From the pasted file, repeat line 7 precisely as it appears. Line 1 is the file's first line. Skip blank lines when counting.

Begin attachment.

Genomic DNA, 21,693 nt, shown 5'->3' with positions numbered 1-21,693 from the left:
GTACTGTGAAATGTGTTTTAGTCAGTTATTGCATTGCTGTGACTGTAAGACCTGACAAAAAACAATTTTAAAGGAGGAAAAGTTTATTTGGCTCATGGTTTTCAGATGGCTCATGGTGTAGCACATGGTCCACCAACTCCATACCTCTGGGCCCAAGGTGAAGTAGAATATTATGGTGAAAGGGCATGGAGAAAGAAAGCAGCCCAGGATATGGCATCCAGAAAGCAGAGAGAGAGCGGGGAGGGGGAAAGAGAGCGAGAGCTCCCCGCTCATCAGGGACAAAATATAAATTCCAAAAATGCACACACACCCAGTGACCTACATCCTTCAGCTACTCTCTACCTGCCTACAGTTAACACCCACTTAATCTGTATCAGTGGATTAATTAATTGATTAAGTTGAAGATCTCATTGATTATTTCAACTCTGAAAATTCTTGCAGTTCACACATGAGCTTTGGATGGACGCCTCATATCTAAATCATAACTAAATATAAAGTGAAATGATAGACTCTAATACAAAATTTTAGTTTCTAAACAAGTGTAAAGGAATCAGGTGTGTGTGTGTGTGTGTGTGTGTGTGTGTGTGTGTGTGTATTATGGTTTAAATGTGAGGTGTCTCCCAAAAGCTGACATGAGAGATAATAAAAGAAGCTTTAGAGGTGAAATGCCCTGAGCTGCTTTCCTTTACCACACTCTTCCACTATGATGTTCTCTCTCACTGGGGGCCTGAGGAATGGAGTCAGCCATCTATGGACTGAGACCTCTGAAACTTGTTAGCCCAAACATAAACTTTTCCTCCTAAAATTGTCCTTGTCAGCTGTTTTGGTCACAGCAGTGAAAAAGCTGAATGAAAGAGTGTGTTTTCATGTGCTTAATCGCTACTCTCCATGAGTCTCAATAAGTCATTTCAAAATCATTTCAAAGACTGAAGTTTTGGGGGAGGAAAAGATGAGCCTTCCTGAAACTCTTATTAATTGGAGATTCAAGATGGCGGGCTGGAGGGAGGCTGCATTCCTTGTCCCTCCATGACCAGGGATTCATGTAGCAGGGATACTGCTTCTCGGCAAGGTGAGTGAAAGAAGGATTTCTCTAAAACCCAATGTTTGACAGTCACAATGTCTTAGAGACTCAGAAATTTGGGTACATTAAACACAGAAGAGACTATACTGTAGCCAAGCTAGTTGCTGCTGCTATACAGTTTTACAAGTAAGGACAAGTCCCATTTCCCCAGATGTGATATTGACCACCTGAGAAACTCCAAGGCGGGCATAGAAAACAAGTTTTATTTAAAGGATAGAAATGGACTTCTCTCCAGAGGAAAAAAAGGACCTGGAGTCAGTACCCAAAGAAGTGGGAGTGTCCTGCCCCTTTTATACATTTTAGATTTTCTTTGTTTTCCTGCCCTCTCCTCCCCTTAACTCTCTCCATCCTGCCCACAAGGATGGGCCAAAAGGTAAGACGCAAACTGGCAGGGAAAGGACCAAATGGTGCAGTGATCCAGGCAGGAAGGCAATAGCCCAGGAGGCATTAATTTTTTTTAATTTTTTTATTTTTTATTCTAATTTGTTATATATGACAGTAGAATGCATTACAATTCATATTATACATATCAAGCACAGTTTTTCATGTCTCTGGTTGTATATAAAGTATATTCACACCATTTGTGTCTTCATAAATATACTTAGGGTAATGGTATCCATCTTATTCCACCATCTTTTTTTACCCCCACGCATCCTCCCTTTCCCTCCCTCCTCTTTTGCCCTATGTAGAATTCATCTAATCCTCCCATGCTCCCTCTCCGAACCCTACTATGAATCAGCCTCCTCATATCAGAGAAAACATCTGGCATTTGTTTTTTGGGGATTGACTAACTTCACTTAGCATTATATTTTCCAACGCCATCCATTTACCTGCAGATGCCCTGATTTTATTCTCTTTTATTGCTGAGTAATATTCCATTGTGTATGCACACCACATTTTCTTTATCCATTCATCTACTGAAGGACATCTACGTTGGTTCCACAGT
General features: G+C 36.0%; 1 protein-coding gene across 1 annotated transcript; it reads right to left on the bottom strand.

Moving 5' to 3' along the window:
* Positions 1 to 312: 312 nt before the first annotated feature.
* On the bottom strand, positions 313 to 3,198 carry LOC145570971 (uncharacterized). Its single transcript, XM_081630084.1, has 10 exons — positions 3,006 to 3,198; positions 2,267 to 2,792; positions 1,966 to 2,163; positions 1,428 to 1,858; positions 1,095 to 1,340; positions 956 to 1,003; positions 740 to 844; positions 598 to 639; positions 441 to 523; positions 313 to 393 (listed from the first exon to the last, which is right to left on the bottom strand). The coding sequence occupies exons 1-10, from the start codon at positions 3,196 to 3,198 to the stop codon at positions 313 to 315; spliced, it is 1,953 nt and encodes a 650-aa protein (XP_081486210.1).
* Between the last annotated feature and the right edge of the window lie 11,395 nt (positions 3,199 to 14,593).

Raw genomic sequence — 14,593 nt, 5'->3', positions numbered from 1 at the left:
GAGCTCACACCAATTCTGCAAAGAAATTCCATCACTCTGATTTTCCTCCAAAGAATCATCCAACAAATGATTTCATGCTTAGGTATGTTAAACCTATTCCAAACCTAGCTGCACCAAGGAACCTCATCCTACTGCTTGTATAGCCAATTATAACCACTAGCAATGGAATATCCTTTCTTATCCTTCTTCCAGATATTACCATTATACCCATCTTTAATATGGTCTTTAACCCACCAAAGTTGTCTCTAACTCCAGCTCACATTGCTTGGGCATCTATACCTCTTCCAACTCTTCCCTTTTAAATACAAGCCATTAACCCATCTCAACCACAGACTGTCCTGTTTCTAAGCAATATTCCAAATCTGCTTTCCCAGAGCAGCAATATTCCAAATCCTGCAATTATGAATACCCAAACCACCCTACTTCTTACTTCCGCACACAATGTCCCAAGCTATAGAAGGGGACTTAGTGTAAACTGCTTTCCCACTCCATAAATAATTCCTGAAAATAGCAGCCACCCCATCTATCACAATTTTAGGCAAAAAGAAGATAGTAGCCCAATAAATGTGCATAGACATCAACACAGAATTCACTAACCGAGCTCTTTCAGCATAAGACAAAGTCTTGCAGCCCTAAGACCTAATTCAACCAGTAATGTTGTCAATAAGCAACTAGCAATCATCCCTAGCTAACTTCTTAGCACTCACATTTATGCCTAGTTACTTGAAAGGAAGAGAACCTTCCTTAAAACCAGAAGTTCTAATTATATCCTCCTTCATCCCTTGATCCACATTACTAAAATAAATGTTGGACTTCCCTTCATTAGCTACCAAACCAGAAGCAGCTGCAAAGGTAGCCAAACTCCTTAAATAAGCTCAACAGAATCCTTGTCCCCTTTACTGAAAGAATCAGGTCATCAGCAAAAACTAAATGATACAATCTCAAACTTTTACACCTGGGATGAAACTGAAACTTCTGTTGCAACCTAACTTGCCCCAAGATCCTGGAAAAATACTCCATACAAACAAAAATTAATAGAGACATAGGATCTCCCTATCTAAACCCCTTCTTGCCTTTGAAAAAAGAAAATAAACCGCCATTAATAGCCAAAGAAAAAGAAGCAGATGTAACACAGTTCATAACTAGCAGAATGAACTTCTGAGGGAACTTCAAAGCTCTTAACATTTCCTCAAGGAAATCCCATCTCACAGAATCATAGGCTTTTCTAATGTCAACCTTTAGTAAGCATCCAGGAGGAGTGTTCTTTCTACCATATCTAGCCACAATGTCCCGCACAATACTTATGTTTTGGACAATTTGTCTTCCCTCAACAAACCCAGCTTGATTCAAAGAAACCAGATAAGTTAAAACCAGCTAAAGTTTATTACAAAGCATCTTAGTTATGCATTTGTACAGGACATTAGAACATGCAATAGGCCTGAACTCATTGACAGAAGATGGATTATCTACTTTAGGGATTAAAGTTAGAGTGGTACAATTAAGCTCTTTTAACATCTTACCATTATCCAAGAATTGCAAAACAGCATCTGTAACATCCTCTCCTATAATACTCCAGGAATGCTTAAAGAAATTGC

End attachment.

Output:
* Between the last annotated feature and the right edge of the window lie 11,395 nt (positions 3,199 to 14,593).